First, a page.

When one corporation (“Parent”) distributes the stock of a subsidiary (“Sub”), normally both Parent and its shareholders are taxed: Parent on the gain (fair value minus basis) in the Sub shares distributed, and the shareholders for receiving a dividend. But, if Parent (1) controls (defined technically) Sub before the transaction, (2) distributes a controlling interest in the transaction, (3) has a corporate business purpose for the transaction, Continue reading
If a group of companies is owned by a US based common parent, international tax planning can be difficult because as money flows up, it flows into (if it didn’t start within) the US tax system. Many US parent companies have used Continue reading
I recently read an interesting article by Andrew Needham of Cravath’s New York office on “stuffing allocations,” a common practice to use withdrawing partners to “soak up” income from other partners.
I’ve been playing with allocations to withdrawing partners recently because the various “typical” target allocation provisions out there seem to fall apart around partner withdrawal. In short, if target allocations do a year-end (or period-end in some more savvy versions) allocations based on aiming for the economics of a hypothetical liquidation, how do you handle a partner that withdrew? He’s not entitled to the hypothetical “liquidating distributions,” so seems to get missed by many target allocations provisions.
I’ve been playing with various ways to solve the problem (and whether there really is a problem in the first place). None of those options have involved “stuffing allocations” technique, which has been an oversight on my part. This is something I’m trying to address for the next version of my paper on drafting partnership distribution and allocation provisions.
Download Needham, The Problem With Stuffing Allocations, , 141 Tax Notes 737 (Nov. 18, 2013) from SSRN here: http://papers.ssrn.com/sol3/papers.cfm?abstract_id=2356461
This Tax Foundation post compares 2013 corporate tax rates in OECD countries. The US, again, tops the list at more than 10% over the weighted average rate excluding the US.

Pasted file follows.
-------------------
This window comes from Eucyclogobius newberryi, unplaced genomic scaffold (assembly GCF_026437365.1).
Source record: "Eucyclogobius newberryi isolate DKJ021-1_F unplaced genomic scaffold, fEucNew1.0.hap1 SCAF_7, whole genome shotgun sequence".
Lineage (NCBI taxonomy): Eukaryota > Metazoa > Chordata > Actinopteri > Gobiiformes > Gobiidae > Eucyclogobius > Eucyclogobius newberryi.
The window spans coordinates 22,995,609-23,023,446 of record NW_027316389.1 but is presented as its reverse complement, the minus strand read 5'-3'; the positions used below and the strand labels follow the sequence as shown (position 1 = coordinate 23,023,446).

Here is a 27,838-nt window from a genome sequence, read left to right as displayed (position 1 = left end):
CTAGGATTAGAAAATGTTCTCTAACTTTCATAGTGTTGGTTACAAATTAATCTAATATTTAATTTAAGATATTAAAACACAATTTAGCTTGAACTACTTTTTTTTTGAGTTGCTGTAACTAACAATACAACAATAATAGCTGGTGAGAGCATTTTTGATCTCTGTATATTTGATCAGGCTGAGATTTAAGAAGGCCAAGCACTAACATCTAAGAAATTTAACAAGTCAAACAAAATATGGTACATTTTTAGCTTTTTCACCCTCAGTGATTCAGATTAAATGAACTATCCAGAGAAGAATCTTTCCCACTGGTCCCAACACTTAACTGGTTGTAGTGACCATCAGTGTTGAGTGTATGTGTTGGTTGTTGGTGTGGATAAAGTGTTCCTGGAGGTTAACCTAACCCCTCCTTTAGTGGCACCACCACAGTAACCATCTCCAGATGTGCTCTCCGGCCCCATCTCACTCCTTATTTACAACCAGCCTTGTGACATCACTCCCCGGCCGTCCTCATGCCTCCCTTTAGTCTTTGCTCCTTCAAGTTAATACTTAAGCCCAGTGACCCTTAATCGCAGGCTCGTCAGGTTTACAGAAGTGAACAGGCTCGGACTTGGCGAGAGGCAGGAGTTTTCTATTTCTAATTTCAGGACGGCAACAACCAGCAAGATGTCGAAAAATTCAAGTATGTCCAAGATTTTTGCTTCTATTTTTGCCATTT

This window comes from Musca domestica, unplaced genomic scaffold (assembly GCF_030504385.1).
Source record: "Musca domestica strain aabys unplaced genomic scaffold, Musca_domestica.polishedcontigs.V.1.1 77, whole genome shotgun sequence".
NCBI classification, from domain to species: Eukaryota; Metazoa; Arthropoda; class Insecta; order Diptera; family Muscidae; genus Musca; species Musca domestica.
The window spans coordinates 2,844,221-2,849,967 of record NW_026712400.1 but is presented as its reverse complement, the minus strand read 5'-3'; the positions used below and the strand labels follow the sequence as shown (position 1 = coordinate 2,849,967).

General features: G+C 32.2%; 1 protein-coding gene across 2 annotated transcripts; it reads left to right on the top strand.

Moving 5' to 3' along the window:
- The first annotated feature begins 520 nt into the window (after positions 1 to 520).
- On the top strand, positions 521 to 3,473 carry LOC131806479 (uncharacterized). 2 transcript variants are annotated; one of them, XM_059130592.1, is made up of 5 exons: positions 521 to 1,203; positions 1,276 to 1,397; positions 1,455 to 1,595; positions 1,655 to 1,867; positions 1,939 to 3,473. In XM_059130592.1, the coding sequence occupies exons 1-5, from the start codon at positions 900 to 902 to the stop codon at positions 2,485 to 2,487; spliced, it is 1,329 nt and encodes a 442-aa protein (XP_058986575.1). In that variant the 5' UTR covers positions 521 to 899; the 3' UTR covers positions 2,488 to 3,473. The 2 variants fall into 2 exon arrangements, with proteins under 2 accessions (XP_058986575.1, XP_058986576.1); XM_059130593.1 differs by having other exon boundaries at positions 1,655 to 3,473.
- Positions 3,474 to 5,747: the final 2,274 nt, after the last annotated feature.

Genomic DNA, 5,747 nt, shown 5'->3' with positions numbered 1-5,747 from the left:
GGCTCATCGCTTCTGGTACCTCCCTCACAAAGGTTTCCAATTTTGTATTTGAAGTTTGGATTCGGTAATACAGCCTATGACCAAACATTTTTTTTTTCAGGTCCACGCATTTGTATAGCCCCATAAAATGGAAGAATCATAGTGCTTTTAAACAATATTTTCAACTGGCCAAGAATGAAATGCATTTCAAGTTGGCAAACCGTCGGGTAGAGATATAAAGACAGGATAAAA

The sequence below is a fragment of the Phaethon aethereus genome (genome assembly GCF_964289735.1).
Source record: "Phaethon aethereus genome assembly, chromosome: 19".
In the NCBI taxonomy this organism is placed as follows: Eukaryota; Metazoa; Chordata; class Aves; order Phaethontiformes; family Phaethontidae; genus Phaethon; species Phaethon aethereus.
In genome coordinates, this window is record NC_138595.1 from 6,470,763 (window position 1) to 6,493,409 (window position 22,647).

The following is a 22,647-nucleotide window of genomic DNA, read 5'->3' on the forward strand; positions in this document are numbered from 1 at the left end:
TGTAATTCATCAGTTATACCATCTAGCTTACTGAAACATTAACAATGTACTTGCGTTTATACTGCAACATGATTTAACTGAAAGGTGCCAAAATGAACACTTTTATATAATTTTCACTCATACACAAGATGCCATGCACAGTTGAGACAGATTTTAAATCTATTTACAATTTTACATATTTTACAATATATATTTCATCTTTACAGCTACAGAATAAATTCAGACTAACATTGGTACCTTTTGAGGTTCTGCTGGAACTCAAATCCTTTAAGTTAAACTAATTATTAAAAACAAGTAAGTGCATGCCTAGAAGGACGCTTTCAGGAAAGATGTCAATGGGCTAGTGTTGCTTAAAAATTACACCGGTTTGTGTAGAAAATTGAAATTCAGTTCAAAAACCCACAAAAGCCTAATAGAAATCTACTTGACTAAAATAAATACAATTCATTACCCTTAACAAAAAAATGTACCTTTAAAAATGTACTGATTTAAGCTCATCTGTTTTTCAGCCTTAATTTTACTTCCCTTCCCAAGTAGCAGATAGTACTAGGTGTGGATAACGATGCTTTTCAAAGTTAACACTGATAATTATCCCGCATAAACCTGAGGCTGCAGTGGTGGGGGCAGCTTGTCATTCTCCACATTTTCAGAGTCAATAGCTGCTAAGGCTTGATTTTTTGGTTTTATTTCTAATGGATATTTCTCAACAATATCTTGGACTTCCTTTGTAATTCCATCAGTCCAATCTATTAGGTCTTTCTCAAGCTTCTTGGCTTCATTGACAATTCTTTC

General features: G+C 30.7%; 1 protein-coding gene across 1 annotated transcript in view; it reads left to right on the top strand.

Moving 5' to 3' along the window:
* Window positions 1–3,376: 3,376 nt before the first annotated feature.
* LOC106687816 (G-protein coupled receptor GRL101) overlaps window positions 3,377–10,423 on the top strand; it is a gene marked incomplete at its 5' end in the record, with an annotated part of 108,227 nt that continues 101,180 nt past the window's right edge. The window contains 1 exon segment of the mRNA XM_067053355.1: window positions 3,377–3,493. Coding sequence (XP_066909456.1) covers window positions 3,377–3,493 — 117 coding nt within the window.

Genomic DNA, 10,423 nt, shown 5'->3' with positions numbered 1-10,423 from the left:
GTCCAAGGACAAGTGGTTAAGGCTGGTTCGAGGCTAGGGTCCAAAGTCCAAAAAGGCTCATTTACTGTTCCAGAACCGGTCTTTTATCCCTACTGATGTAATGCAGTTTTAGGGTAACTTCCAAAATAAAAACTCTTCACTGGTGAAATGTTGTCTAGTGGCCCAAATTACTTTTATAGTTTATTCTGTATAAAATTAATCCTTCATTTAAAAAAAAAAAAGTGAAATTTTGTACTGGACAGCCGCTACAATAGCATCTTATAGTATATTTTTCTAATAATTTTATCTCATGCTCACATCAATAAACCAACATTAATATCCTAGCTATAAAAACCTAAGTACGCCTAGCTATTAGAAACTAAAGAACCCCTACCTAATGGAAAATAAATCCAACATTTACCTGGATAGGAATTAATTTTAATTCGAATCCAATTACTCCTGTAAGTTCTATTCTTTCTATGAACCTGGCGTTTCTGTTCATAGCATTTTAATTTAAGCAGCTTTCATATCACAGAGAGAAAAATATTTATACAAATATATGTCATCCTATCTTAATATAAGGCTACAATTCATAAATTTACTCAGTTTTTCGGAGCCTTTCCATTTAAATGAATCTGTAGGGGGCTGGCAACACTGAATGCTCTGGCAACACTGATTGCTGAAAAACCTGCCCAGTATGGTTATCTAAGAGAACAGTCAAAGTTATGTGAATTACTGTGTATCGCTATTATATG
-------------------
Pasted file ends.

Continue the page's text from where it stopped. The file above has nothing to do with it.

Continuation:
Every year, IRS revenue procedure number three lists the IRS’s “no rule” areas. These are areas where the IRS will decline to issue private letter rulings. Some are areas of legal contention, others are areas with too many factual issues for a ruling to be worth the effort (as they can be overturned for material factual inaccuracy).
This year, Rev. Proc. 2014-3 added new grounds for declining to issue a ruling: “resource constraints.” Section 3.02(10) of Rev. Proc. 2014-3 reads:
“(10) Questions that the Service determines, in its discretion, should not be answered in the general interests of sound tax administration, including due to resource constraints.”
“Sound tax administration” has long been grounds to decline a ruling, but the “including due to resource constraints” language is new. The Rev. Proc. goes on to say that if it declines in an area for “resource constraints,” it will similarly treat other taxpayers with the same issue.
“If the Service determines that it is not in the interest of sound tax administration to issue a letter ruling or determination letter due to resource constraints, it will adopt a consistent approach with respect to taxpayers that request a ruling on the same issue. The Service will also consider adding the issue to the no rule list at the first opportunity.”
I’ve seen response times all across the IRS going way up lately, so I shouldn’t be surprised. At the same time, this seems to be sacrificing the efficient operating of our tax system for a short-term savings. Decreased rulings means more and more expensive tax controversy later. The reason private letter rulings exist is because it is cheaper in the long run if the IRS and taxpayers can handle complex issues in advance in a less adversarial process than administrative controversy and litigation.
Rev. Proc. 2014-3 can be downloaded from the IRS’s website here: http://www.irs.gov/pub/irs-drop/n-14-03.pdf.